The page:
* Graphic: Global asset performance tmsnrt.rs/2yaDPgn
* Graphic: World FX rates tmsnrt.rs/2egbfVh
* Reuters Live Markets blog: (Updates prices, adds commentary)
LONDON, Feb 10 (Reuters) - World shares rose for the eighth day in a row, reaching record highs, while market sentiment was improved by the prospect of U.S. fiscal stimulus and vaccine rollouts, before a speech by U.S. Federal Reserve Chair Jerome Powell.
The MSCI world equity index, which tracks shares in 49 countries, was up 0.3% at 1116 GMT, having touched new peaks earlier in the session.
Overnight, MSCI’s ex-Japan Asian shares index also broke above its previous high, in January.
European indexes strengthened after a shaky start, with the STOXX 600 up 0.3% and London’s FTSE 100 up 0.4% .
The recent gains stem from a combination of the market pricing in increased U.S. fiscal stimulus, as well as some relief that the retail trading frenzy in certain stocks appears to be over in the short-term, said Kiran Ganesh, multi-asset strategist at UBS.
“The prospects for fiscal stimulus in the U.S. seem to be getting revised upward ... Now, Biden is talking about $1.9 trillion,” he said -- around 9% of U.S. GDP.
UBS expects that after negotiations with Republicans the stimulus will come to around $1.5 trillion.
“There’s still plenty of excitement to get priced in around the stimulus,” he said. “The path of least resistance still seems to be upward at this stage.”
U.S. President Joe Biden said on Tuesday he agreed with a proposal by Democratic lawmakers that would limit or phase out stimulus payments to higher-income individuals as part of his COVID-19 relief bill.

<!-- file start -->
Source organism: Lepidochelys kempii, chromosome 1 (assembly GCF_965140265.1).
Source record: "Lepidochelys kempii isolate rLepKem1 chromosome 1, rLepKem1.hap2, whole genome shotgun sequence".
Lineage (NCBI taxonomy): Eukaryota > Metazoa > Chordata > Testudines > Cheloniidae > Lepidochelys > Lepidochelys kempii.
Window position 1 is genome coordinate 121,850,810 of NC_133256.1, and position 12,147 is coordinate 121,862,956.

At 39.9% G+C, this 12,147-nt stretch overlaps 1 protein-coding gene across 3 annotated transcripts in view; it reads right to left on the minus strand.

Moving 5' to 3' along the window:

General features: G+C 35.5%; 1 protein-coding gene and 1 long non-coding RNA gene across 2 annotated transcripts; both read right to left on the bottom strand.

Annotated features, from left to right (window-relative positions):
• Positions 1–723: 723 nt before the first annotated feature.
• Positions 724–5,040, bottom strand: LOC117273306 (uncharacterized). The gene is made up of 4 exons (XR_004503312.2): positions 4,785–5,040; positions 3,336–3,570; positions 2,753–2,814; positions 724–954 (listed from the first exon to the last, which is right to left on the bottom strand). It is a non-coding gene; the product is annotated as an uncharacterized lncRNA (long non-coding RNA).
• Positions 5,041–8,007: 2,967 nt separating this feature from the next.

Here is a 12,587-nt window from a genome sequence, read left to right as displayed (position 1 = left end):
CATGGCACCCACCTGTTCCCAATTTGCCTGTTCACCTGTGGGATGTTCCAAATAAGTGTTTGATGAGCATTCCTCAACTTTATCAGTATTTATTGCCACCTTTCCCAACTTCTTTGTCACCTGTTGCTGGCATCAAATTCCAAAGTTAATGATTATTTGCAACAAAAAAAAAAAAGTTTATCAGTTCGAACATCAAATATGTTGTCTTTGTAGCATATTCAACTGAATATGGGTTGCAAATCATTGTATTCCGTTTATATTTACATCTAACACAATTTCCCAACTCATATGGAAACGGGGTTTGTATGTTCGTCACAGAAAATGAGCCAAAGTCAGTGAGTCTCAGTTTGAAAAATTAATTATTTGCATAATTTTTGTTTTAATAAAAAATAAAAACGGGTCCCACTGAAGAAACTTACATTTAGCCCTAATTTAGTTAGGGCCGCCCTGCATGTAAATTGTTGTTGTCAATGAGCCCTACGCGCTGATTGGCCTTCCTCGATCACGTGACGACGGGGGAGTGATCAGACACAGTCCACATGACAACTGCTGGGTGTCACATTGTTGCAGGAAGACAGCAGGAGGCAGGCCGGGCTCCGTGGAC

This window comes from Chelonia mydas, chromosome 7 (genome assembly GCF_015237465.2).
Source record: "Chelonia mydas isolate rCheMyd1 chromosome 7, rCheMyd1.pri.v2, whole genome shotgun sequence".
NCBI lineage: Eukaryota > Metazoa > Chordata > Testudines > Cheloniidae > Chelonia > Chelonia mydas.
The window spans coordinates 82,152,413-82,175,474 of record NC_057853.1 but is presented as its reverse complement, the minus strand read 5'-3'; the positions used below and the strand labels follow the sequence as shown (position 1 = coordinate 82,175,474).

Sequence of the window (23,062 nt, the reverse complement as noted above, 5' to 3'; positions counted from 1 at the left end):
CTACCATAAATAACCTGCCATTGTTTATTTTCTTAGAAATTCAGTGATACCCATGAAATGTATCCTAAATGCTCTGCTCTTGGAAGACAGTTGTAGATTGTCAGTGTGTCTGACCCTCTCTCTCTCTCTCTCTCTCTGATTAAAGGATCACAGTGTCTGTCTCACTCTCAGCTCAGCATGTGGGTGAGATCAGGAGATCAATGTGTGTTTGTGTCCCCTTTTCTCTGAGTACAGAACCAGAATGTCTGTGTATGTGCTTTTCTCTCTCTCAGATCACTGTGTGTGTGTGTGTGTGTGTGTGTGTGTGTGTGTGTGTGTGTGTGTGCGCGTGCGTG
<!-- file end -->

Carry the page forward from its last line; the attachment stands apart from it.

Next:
Oil prices extended their rally for the ninth consecutive day -- the longest winning streak in two years -- supported by producer supply cuts and expectations that vaccine rollouts will drive a recovery in demand.
But Eric Vanraes, a portfolio manager at Eric Sturdza Investments, said bond and equity markets were too optimistic.
“There is a lot of optimism in markets about the end of the crisis. But nobody knows when that will be -- we don’t want this scenario to take place but cannot totally exclude that later this year we could still be with this pandemic with the same problems of lockdowns,” he said.
China’s consumer price index fell more than expected, but factory prices posted their first year-on-year rise in 12 months, suggesting gathering momentum in the industrial sector.
The dollar slipped against a basket of currencies, down 0.1% at 90.374 at 1125 GMT, having hit a two-week low.
U.S. CPI data is due later in the session. Also in focus in a webinar in which the Fed’s Powell will speak about the state of the U.S. labour market at 1900 GMT.
“Markets will probably be looking out for any comments around inflation because that is something that is likely to rise quite substantially in the near term at least, because of year-over-year comparisons,” said UBS’s Ganesh.
“Markets are going to be looking for reassurance that the Fed is not going to jump or overreact to a temporary period of higher inflation.”
The 10-year Treasury yield was little changed at 1.1637%, having dipped from a spike on Monday to its highest since March last year.
Earnings also contributed to market optimism, with French bank Societe Generale among those beating fourth-quarter profit expectations.
After Wall Street pulled back on Tuesday, S&P 500 futures pointed towards a stronger open, up 0.4%.
In Europe, the benchmark 10-year German Bund yield was steady at -0.442%. Italian borrowing costs hit a one-month low on Tuesday as Mario Draghi made progress in his attempt to form a government.
The euro was little changed at $1.2123, having reached its highest in nine days.
Elsewhere, bitcoin was trading around $46,575 and Ethereum hit record highs.
Reporting by Elizabeth Howcroft; additional reporting by Dhara Ranasinghe; editing by Kirsten Donovan, Larry King